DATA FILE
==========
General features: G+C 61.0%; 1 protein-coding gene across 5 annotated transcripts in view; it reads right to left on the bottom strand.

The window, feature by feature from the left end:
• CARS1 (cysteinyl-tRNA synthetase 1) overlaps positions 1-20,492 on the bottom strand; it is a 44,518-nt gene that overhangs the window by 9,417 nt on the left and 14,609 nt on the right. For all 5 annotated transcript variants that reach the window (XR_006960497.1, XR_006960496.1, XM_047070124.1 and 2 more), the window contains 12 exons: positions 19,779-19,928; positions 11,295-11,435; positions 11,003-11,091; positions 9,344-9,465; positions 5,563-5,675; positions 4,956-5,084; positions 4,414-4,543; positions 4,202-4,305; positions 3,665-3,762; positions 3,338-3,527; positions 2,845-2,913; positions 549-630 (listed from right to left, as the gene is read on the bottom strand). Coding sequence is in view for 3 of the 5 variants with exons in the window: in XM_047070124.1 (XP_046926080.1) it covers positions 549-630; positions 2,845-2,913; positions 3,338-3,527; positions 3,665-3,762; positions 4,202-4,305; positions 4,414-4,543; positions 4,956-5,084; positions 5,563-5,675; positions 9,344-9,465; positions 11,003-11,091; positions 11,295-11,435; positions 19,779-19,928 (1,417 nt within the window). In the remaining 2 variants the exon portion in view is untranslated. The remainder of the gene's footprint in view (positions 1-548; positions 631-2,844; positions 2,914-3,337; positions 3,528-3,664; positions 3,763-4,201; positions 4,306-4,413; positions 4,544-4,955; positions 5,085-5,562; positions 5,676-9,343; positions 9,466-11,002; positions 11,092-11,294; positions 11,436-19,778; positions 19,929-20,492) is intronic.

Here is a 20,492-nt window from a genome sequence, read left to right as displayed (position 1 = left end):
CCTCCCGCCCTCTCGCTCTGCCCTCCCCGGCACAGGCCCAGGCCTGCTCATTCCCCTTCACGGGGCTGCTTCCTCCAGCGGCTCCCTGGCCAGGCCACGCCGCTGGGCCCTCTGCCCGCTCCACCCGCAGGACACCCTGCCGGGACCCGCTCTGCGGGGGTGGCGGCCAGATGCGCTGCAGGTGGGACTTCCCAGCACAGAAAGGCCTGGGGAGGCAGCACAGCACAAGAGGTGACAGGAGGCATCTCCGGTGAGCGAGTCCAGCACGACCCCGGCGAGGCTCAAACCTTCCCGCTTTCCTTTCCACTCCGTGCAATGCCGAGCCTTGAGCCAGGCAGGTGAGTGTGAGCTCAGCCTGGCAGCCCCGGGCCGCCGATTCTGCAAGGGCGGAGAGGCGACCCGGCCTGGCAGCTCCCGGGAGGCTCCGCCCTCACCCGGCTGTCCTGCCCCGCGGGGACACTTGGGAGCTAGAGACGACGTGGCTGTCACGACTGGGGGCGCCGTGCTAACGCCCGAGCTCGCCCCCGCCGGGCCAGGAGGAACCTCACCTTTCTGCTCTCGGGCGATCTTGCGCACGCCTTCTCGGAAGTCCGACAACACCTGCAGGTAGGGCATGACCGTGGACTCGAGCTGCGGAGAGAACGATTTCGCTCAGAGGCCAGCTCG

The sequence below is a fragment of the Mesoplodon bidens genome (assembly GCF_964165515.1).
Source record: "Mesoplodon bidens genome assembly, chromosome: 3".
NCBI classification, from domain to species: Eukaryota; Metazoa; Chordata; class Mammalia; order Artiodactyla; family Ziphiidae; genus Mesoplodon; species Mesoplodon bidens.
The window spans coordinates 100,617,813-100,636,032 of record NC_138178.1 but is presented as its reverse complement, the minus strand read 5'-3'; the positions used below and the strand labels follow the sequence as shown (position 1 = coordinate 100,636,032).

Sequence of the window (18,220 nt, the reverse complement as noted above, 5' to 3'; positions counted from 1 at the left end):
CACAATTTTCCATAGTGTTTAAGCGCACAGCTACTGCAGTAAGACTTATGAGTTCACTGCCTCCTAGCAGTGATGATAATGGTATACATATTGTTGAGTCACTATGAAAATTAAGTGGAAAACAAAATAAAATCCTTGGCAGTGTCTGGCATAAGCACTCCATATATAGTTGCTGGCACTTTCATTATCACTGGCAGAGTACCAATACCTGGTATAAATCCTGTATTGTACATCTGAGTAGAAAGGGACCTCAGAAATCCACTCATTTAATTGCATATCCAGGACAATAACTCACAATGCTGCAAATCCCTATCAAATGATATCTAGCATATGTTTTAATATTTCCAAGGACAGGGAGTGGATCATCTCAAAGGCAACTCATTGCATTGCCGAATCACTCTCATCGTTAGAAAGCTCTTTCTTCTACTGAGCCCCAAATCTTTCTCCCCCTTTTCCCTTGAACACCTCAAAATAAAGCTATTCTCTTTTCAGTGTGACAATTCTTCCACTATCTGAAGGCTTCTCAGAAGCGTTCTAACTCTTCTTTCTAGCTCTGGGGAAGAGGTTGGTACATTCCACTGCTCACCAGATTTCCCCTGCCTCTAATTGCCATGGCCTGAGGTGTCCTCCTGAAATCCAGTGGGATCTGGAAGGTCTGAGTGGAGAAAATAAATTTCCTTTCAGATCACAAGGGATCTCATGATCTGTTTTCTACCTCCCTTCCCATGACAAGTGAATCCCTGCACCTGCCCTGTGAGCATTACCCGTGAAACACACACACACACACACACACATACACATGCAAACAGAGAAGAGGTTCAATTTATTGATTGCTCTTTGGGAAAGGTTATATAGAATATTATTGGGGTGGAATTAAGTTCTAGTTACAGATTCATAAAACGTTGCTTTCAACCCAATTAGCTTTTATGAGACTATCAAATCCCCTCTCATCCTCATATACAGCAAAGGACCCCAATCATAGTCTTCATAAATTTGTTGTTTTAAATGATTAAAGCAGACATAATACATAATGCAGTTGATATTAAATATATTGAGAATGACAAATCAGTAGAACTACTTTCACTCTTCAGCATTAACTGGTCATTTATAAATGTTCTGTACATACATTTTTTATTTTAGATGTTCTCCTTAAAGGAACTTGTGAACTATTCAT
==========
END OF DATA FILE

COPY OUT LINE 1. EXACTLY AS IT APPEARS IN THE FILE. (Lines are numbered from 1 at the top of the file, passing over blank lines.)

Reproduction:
General features: G+C 61.0%; 1 protein-coding gene across 5 annotated transcripts in view; it reads right to left on the bottom strand.